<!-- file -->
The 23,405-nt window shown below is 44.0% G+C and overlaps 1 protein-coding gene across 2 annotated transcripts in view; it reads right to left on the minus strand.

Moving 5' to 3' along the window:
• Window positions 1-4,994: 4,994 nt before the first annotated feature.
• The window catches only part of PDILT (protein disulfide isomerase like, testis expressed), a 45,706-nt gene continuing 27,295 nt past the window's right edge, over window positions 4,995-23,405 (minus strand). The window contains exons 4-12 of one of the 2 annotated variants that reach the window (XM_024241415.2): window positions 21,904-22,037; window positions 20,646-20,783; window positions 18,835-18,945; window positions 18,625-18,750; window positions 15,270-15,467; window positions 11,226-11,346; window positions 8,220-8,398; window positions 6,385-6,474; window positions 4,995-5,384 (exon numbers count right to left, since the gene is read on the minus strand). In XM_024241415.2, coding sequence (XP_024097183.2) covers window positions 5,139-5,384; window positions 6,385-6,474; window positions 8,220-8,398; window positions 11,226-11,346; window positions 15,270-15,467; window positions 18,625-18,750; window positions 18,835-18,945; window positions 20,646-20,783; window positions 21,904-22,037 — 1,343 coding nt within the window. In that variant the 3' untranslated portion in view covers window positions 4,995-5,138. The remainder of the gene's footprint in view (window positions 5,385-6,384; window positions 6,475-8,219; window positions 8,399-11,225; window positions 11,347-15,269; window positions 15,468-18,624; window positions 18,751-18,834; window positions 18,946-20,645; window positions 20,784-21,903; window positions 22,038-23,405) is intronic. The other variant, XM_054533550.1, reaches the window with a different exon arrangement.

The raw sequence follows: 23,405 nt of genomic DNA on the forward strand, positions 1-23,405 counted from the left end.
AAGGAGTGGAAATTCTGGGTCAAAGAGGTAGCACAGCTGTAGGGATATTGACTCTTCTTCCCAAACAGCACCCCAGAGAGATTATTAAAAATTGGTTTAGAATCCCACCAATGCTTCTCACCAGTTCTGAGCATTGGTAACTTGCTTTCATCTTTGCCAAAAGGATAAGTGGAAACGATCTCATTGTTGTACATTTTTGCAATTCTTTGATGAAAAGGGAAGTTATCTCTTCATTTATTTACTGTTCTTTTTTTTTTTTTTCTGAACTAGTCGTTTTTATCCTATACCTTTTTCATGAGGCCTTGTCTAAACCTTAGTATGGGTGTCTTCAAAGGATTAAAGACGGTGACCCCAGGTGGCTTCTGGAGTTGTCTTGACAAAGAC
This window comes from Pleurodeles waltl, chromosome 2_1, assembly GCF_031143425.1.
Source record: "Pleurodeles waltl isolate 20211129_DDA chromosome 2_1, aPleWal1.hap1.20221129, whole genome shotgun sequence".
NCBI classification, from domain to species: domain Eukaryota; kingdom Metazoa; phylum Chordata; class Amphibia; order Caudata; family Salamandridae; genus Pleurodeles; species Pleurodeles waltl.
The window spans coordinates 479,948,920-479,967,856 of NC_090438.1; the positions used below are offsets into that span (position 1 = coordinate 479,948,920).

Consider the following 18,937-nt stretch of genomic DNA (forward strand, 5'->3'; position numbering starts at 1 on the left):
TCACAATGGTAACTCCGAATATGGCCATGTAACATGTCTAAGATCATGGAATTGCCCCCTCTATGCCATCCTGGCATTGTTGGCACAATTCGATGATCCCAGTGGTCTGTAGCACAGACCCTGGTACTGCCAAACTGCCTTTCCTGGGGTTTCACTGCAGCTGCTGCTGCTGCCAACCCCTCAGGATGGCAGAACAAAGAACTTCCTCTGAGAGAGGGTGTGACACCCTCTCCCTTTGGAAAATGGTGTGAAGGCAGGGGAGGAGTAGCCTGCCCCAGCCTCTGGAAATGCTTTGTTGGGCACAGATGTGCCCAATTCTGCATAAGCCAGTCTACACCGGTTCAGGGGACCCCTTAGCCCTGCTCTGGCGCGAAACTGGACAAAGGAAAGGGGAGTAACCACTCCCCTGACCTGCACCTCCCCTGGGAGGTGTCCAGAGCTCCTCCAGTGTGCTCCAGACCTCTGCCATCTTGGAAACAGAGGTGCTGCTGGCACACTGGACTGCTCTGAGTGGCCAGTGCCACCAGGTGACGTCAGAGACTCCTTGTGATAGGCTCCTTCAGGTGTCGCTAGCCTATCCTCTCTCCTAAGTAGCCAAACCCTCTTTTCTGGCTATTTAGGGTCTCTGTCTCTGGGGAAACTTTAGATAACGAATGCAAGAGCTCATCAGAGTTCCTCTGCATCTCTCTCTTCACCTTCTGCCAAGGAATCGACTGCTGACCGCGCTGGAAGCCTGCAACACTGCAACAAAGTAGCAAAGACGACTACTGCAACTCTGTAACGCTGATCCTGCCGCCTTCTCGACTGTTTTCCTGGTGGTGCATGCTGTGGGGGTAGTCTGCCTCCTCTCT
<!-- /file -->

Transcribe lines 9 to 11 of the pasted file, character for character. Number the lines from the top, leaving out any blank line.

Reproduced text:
NCBI classification, from domain to species: domain Eukaryota; kingdom Metazoa; phylum Chordata; class Amphibia; order Caudata; family Salamandridae; genus Pleurodeles; species Pleurodeles waltl.
The window spans coordinates 479,948,920-479,967,856 of NC_090438.1; the positions used below are offsets into that span (position 1 = coordinate 479,948,920).

Consider the following 18,937-nt stretch of genomic DNA (forward strand, 5'->3'; position numbering starts at 1 on the left):